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A resilient nation
Reema Shaukat

Pakistan if faces security defies on its external facades then it equally tackles with some domestic challenges and natural catastrophes on its ground. Oct 08 could be termed as “National Resilience Day”, not only to remember those souls who lost their lives in dreadful earthquake of 2005 in history of Pakistan. But this day also calls for preparations for any kind of natural disaster or calamity which knows no borders. After the problems and hinges faced by earthquake of 2005, it was felt that there should be some central management authority that not only maintains the database but prepare the countrymen for any kind of calamity in Pakistan. Thus National Disaster Management Authority NDMA, was established to cater not only with any kind of disaster but time to time provide necessary guidelines to people to avoid collateral damage on ground.

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At crossroads of UNGA
Reema Shaukat

FOR the past few weeks Pakistan remained usual target of Indian belligerent attitude where India took many U-turns. As the annual session of United Nations General Assembly is held at end of September every year where each member state gets a chance to speak about the challenges hindering global peace. This platform is not only a way to interact with representatives present there but a special chance for those countries who are experiencing threats and tough times and are particularly in war zone. India and Pakistan are two nuclear armed neighbours and their relationship is hop scotch since the beginning and often remains virulent. Indian policies are viewed as hostile not only for Pakistan but for region particularly where arms race, practicing Hindutva ideologies and implementing on other states by use of force and blame game continues with different tactics time and again.

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Can Imran Khan salvage the situation?
Mohammad Jamil

IMRAN Khan was indisputably the greatest cricketers to emerge from Pakistan and the world’s second-best all-rounder after Garry Sobers. He took a mediocre side and won the World Cup in 1992. Since his foray in politics in 1996, he waged consistent struggle against corruption, and it is due to his perseverance and vision that Pakistan Tehreek-e-Insaf is today the largest national party. Understanding the ground realities, he blended pragmatism with idealism and took electables and independents into party’s fold, which ensured his party’s victory, but in a way he is slightly handicapped in implementing his policies. Nevertheless, he should tread carefully, and watch parliamentarians of his party and ministers so that they do not make blunders that could be exploited by the opposition especially PML-N and the PPP who have significant presence in the assemblies. Therefore, the accountability should be across-the-board including members of PTI.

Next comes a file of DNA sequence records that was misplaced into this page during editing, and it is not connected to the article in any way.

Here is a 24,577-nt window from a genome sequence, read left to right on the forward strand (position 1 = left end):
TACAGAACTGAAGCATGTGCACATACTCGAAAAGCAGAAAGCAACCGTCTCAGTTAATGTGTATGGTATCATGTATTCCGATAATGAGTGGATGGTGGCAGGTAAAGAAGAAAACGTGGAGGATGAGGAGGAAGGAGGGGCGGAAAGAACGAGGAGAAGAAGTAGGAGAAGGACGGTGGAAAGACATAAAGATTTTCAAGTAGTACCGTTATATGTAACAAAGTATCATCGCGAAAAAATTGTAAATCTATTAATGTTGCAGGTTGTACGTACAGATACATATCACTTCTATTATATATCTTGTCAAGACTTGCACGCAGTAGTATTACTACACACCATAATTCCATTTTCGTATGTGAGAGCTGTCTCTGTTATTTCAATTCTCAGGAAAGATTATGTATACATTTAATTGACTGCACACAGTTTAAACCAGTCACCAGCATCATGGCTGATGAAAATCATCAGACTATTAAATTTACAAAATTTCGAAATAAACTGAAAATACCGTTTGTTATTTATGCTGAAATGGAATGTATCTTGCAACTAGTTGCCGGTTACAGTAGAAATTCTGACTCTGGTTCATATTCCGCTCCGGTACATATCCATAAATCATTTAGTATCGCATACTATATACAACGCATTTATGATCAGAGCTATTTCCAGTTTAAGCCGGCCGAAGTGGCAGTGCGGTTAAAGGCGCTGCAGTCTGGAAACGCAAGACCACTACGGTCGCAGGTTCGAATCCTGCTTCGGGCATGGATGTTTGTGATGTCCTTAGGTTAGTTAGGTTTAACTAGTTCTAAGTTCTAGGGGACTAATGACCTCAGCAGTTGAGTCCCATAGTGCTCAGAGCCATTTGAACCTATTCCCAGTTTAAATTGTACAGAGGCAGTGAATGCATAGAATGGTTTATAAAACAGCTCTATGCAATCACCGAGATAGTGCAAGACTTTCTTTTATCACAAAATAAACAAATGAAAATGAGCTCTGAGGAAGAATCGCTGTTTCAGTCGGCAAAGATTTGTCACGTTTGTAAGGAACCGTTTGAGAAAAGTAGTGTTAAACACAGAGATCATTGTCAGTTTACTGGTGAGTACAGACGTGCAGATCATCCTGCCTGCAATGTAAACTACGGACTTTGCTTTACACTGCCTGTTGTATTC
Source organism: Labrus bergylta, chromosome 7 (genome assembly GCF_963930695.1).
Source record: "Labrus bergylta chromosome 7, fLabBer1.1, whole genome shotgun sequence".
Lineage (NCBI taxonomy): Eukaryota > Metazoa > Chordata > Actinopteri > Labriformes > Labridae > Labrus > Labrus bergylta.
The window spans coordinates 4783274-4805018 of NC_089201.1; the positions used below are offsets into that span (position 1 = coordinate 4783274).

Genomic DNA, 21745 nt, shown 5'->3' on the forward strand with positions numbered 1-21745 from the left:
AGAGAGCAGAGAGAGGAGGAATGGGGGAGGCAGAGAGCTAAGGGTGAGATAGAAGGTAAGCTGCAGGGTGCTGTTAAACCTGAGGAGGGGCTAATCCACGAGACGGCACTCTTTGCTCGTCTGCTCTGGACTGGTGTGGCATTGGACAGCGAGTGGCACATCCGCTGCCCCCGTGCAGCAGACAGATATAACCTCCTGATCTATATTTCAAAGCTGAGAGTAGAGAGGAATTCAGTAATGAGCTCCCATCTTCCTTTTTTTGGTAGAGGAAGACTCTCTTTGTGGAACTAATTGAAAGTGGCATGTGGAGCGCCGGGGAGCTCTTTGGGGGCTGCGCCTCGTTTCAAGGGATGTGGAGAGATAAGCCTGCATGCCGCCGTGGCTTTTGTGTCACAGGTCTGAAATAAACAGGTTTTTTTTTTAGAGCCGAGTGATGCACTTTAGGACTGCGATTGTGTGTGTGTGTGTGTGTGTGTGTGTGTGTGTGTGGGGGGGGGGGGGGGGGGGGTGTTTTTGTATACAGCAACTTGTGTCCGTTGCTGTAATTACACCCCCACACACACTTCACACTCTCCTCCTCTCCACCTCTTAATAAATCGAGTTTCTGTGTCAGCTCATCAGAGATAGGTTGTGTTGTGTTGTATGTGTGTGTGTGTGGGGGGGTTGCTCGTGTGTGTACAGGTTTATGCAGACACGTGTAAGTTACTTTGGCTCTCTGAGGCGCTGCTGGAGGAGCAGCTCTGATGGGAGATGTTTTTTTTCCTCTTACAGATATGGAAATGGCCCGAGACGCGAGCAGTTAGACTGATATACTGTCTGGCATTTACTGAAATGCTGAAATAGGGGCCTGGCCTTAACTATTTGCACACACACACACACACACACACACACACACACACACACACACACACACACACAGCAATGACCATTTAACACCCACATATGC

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Efforts to promote interfaith harmony
Mohammad Jamil

ON Wednesday, a discussion for promotion of interfaith harmony and coexistence in light of the Paigham-i-Pakistan narrative against terrorism and extremism was organized by the International Islamic University. A delegation comprising British Members of Parliament and members of National Commission for Human Rights graced the occasion on the new campus of the university. The speakers agreed that the Paigham-i-Pakistan narrative could prove a true harbinger of tolerance, justice, equality and protection of rights, expressed their views and lauded the efforts for interfaith harmony. In April 2018, Pak Institute for Peace Studies (PIPS) had conducted a workshop on “Engaging on freedom of faith and inter-faith harmony in Pakistan”, in Islamabad. It was attended by around 20 experts, faith leaders, and development professionals who had worked in the domain of interfaith harmony, from Islamabad, Khyber Pakhtunkhwa, FATA and Gilgit-Baltistan. There is a realization that interfaith harmony is imperative for peace and progress.